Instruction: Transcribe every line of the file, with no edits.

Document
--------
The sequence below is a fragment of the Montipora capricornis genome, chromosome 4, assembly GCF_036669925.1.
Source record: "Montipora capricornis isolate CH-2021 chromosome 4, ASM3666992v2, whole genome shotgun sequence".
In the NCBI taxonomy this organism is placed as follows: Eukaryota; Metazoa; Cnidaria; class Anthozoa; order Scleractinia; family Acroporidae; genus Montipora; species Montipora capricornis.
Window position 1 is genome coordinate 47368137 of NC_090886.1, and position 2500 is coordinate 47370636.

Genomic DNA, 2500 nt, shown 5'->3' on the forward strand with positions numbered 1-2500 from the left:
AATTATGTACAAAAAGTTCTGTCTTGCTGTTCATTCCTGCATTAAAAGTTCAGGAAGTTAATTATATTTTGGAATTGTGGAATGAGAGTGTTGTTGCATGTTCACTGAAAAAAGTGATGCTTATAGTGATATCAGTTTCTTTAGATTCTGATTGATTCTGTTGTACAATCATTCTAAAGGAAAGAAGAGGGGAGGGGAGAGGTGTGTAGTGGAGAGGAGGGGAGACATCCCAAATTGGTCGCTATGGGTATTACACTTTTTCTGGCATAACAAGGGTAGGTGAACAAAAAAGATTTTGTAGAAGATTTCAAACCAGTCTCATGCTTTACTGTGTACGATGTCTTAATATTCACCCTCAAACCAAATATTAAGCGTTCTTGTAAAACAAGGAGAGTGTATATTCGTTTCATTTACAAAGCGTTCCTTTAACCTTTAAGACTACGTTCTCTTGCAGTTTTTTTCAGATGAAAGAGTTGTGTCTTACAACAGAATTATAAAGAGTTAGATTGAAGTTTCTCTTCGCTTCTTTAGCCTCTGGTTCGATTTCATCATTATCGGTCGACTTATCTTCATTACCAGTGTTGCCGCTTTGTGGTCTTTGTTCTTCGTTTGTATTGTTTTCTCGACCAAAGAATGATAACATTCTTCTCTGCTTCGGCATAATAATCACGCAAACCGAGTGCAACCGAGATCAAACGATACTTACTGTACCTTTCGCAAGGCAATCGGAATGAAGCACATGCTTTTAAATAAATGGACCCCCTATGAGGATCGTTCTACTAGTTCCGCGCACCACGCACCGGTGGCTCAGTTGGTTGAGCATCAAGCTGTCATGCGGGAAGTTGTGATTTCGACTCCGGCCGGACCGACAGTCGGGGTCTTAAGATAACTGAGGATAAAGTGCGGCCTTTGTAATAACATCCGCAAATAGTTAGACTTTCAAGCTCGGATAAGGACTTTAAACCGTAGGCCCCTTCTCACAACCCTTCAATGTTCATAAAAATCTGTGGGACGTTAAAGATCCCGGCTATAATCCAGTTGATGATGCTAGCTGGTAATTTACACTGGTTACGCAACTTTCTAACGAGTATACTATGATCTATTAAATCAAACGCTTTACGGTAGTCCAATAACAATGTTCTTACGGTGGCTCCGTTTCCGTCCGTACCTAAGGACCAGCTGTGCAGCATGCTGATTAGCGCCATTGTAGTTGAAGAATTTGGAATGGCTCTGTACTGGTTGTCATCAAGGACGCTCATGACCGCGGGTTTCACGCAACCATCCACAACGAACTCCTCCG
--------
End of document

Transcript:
The sequence below is a fragment of the Montipora capricornis genome, chromosome 4, assembly GCF_036669925.1.
Source record: "Montipora capricornis isolate CH-2021 chromosome 4, ASM3666992v2, whole genome shotgun sequence".
In the NCBI taxonomy this organism is placed as follows: Eukaryota; Metazoa; Cnidaria; class Anthozoa; order Scleractinia; family Acroporidae; genus Montipora; species Montipora capricornis.
Window position 1 is genome coordinate 47368137 of NC_090886.1, and position 2500 is coordinate 47370636.

Genomic DNA, 2500 nt, shown 5'->3' on the forward strand with positions numbered 1-2500 from the left:
AATTATGTACAAAAAGTTCTGTCTTGCTGTTCATTCCTGCATTAAAAGTTCAGGAAGTTAATTATATTTTGGAATTGTGGAATGAGAGTGTTGTTGCATGTTCACTGAAAAAAGTGATGCTTATAGTGATATCAGTTTCTTTAGATTCTGATTGATTCTGTTGTACAATCATTCTAAAGGAAAGAAGAGGGGAGGGGAGAGGTGTGTAGTGGAGAGGAGGGGAGACATCCCAAATTGGTCGCTATGGGTATTACACTTTTTCTGGCATAACAAGGGTAGGTGAACAAAAAAGATTTTGTAGAAGATTTCAAACCAGTCTCATGCTTTACTGTGTACGATGTCTTAATATTCACCCTCAAACCAAATATTAAGCGTTCTTGTAAAACAAGGAGAGTGTATATTCGTTTCATTTACAAAGCGTTCCTTTAACCTTTAAGACTACGTTCTCTTGCAGTTTTTTTCAGATGAAAGAGTTGTGTCTTACAACAGAATTATAAAGAGTTAGATTGAAGTTTCTCTTCGCTTCTTTAGCCTCTGGTTCGATTTCATCATTATCGGTCGACTTATCTTCATTACCAGTGTTGCCGCTTTGTGGTCTTTGTTCTTCGTTTGTATTGTTTTCTCGACCAAAGAATGATAACATTCTTCTCTGCTTCGGCATAATAATCACGCAAACCGAGTGCAACCGAGATCAAACGATACTTACTGTACCTTTCGCAAGGCAATCGGAATGAAGCACATGCTTTTAAATAAATGGACCCCCTATGAGGATCGTTCTACTAGTTCCGCGCACCACGCACCGGTGGCTCAGTTGGTTGAGCATCAAGCTGTCATGCGGGAAGTTGTGATTTCGACTCCGGCCGGACCGACAGTCGGGGTCTTAAGATAACTGAGGATAAAGTGCGGCCTTTGTAATAACATCCGCAAATAGTTAGACTTTCAAGCTCGGATAAGGACTTTAAACCGTAGGCCCCTTCTCACAACCCTTCAATGTTCATAAAAATCTGTGGGACGTTAAAGATCCCGGCTATAATCCAGTTGATGATGCTAGCTGGTAATTTACACTGGTTACGCAACTTTCTAACGAGTATACTATGATCTATTAAATCAAACGCTTTACGGTAGTCCAATAACAATGTTCTTACGGTGGCTCCGTTTCCGTCCGTACCTAAGGACCAGCTGTGCAGCATGCTGATTAGCGCCATTGTAGTTGAAGAATTTGGAATGGCTCTGTACTGGTTGTCATCAAGGACGCTCATGACCGCGGGTTTCACGCAACCATCCACAACGAACTCCTCCG